After the filling sequence has been completed, the next step is the measurement cycle, which actually employs two sequences, the first sequence is to reduce emulsion droplets to an acceptable level, and the second sequence is to measure the oil and water content of the fluid. For this purpose valve 54 opens and immediately thereafter valve 24 shuts. Valve 24 is shut so that no further fluid is extracted from pipeline 10. Valve 42 remains open and valve 36 remains shut so that the extracted sample is captured between valves 24 and 36 and concentrated within vessel 48. Valve 54, permitting fluid to flow from vessel, is opened. Pump 26 continues to run. When valve 54 opens fluid is cycled from the vessel, through pump 26, valve 42, static mixer 44, sound velocity and temperature sensor station 46 and back into the interior of the vessel. Recycling of the sample fluid is continued for a period of time. As has been previously discussed, one problem in measuring the speed of sound transmission of an oil and water mixture is the common inclusion of emulsion droplets. These droplets, when of large size and predominance, refract and scatter sonic energy so that accurate measurements are difficult. By circulating the fluid for a preselected time the emulsion droplets are broken and reduced in size so as to be inconsequential. The emulsion droplets are broken and reduced in size primarily by shear action which can be accomplished in two ways. First, pump 26 is preferably of a type which produces high shear action on the fluid being pumped by it. Therefore, pump 26 may preferably be a gear pump or some equivalent type. A second and additional means of improving shear action is by the use of static mixer 44. These mixers are well known in industry and function by turbulence and shear action to break down emulsion droplets.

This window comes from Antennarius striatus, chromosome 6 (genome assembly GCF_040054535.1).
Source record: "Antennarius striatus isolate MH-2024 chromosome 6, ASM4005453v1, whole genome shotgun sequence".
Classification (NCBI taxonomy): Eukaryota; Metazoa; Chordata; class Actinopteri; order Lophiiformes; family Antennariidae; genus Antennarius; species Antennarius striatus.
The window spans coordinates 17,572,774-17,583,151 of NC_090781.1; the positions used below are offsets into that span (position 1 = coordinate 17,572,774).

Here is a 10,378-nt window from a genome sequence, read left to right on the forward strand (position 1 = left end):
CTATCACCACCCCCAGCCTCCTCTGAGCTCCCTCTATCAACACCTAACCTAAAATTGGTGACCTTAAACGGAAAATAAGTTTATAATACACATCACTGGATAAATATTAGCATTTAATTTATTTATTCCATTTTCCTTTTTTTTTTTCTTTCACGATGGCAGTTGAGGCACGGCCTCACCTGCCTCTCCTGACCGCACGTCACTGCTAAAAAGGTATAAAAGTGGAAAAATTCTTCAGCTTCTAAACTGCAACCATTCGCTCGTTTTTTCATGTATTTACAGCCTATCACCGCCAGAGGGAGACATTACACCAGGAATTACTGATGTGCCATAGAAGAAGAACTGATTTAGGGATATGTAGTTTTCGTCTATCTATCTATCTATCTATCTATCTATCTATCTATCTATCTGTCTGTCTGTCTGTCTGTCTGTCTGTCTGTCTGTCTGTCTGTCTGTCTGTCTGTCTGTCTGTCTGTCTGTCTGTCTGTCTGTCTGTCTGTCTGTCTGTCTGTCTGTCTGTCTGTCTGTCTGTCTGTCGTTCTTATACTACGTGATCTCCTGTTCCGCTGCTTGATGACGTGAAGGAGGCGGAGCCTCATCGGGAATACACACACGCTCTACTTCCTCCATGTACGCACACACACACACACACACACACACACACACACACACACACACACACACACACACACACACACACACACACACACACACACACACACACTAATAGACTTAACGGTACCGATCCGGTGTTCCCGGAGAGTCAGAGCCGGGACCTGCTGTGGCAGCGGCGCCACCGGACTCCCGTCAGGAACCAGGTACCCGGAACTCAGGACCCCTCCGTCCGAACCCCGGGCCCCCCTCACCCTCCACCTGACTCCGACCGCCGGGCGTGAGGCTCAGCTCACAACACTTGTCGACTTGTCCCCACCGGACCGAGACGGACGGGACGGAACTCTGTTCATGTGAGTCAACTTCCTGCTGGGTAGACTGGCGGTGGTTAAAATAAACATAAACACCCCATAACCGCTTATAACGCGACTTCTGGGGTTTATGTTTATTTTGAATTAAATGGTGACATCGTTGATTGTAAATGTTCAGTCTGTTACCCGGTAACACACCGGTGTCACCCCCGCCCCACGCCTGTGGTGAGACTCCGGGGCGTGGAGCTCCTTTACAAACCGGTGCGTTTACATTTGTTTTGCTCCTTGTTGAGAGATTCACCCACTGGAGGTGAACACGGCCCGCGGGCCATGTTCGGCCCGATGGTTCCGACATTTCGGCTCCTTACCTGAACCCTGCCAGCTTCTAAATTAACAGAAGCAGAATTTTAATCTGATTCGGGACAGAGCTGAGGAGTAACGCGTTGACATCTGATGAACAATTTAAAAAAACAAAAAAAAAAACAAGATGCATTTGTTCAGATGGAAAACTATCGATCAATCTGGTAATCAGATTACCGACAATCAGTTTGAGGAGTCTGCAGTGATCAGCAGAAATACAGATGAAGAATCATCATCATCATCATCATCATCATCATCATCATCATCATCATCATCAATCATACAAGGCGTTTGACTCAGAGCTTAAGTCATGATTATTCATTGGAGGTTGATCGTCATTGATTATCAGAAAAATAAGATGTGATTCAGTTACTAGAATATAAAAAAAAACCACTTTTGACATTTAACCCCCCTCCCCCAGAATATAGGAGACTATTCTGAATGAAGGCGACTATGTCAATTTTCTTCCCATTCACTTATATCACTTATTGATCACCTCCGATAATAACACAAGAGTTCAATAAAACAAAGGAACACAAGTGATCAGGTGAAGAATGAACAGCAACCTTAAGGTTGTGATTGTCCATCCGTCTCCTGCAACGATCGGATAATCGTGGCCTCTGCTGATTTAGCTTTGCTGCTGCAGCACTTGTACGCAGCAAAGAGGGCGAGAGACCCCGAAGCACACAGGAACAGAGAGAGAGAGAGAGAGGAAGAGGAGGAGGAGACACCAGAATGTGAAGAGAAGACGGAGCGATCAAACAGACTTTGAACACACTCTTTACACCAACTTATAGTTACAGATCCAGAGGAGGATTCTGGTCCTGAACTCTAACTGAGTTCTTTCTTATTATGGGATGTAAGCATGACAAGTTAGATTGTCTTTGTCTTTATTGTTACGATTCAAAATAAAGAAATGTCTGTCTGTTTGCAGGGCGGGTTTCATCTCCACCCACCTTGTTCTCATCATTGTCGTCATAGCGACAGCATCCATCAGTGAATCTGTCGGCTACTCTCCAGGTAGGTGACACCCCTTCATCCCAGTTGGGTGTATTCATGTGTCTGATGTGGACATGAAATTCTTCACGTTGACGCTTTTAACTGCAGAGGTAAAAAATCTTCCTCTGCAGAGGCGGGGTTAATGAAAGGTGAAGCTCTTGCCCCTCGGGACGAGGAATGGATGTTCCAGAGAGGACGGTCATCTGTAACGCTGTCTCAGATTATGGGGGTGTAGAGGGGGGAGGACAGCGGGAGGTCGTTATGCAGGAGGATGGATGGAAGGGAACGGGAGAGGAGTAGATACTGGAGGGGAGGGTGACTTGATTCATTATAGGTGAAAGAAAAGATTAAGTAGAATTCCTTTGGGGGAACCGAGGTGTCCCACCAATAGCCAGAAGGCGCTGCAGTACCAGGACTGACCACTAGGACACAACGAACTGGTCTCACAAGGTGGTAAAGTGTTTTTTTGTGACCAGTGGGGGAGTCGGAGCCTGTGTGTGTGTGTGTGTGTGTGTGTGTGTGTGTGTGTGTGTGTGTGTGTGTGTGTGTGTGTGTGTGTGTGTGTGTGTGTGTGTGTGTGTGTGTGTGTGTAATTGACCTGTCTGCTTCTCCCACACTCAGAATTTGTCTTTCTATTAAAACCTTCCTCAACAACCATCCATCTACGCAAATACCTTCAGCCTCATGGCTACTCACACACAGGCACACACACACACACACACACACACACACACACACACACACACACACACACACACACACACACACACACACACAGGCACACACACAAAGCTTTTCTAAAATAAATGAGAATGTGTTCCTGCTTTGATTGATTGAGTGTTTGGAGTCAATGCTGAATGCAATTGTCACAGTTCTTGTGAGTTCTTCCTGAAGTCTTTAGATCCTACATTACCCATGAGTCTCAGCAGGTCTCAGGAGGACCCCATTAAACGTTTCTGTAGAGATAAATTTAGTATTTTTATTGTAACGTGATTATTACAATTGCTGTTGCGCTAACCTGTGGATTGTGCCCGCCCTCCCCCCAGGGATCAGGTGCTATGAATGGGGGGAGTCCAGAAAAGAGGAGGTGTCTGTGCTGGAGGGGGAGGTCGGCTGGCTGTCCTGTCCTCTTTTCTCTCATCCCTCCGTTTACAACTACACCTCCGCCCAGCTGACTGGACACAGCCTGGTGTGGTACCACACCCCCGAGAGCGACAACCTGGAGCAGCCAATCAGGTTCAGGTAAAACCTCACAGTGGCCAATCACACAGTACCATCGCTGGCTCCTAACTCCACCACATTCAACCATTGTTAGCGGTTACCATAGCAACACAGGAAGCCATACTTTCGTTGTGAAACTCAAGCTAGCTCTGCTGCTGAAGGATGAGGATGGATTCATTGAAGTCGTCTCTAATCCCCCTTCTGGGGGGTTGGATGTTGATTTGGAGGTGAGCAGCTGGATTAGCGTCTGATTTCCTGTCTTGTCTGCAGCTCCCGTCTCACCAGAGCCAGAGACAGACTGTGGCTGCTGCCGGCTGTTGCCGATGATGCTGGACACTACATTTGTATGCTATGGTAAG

The recirculation action can be timed in three different ways. First, it can be for a preselected time. A second method is to constantly monitor the velocity of sound transmission during fluid circulation. As circulation continues the interference from emulsion droplets will decline, thereby reducing the variations in the measured speed of sound transmission of the fluid. By means of electronics 16 it can be determined when the detected speed of sound transmission is stabilized, indicating that the quantity of interfering emulsion droplets has been reduced to the minimum, or near the minimum, achievable under the existing conditions.